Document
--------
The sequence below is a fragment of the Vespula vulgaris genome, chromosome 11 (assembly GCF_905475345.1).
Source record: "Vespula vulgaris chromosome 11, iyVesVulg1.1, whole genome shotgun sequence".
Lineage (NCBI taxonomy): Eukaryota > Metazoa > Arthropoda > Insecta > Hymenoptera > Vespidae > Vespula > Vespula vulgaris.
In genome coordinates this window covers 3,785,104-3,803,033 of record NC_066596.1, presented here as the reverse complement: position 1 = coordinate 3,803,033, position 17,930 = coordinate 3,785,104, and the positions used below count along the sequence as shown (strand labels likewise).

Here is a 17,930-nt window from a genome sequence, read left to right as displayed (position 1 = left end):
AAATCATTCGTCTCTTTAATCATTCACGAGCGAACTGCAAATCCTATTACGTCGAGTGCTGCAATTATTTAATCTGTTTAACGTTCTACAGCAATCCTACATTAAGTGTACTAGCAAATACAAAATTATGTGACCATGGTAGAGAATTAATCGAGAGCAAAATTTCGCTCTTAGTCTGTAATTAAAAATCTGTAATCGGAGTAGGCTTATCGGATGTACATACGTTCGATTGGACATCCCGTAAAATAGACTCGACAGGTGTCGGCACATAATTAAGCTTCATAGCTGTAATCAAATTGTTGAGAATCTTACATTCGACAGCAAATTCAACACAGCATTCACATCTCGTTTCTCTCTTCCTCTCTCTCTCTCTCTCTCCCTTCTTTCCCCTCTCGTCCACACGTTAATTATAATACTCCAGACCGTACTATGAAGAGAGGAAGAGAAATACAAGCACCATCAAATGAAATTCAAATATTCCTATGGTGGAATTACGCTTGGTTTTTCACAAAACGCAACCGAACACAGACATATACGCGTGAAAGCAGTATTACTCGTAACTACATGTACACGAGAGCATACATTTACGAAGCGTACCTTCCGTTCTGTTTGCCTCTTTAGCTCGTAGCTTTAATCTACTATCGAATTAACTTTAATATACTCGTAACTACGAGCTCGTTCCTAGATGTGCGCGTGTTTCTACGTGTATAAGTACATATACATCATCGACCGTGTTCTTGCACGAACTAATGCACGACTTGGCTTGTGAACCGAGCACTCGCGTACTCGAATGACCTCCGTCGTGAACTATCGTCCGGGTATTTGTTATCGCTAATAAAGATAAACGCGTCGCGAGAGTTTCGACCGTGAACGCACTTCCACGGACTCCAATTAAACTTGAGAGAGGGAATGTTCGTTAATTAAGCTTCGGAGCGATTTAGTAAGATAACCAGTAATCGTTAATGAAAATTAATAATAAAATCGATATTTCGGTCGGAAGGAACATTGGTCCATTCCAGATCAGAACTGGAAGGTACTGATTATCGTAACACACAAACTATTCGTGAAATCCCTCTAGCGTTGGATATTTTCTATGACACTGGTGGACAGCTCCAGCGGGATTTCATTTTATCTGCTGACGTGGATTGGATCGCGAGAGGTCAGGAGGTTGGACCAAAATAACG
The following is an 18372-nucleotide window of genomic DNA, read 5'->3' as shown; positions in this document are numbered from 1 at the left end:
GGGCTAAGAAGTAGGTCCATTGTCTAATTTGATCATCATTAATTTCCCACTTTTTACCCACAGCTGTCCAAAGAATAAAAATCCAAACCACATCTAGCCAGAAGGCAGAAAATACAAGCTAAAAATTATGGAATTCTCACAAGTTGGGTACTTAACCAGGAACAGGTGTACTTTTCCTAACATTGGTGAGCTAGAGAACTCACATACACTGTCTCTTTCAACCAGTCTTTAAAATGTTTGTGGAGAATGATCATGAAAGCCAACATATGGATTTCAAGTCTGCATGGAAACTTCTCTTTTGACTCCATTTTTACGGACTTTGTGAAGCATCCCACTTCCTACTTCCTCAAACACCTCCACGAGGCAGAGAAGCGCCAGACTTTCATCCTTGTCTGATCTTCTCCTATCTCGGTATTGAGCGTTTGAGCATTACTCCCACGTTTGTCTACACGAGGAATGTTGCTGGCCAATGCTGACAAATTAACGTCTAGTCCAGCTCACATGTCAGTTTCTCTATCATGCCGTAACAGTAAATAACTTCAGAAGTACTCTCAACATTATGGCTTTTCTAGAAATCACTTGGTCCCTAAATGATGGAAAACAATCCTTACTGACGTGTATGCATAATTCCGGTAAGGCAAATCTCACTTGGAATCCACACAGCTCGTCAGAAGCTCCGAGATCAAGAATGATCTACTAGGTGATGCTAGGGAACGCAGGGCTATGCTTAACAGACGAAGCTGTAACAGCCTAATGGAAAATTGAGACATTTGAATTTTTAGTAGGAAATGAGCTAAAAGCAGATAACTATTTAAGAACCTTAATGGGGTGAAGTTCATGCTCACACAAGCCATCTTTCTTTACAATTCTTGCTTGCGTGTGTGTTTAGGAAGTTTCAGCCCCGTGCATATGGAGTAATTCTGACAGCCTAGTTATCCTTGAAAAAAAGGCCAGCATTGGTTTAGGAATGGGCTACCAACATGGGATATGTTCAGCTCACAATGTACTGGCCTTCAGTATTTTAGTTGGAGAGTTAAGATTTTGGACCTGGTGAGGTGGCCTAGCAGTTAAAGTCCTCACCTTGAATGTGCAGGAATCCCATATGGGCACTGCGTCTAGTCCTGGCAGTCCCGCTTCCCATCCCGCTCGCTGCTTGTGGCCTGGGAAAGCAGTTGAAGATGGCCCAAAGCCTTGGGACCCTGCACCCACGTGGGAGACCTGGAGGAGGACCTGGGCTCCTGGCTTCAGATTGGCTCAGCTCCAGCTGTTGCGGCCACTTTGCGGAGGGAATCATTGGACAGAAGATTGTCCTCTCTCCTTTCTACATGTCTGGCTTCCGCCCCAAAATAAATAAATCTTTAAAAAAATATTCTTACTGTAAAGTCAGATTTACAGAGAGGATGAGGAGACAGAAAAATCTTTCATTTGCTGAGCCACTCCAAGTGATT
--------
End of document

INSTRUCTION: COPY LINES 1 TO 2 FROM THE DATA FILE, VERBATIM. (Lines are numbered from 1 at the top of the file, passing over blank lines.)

The sequence below is a fragment of the Vespula vulgaris genome, chromosome 11 (assembly GCF_905475345.1).
Source record: "Vespula vulgaris chromosome 11, iyVesVulg1.1, whole genome shotgun sequence".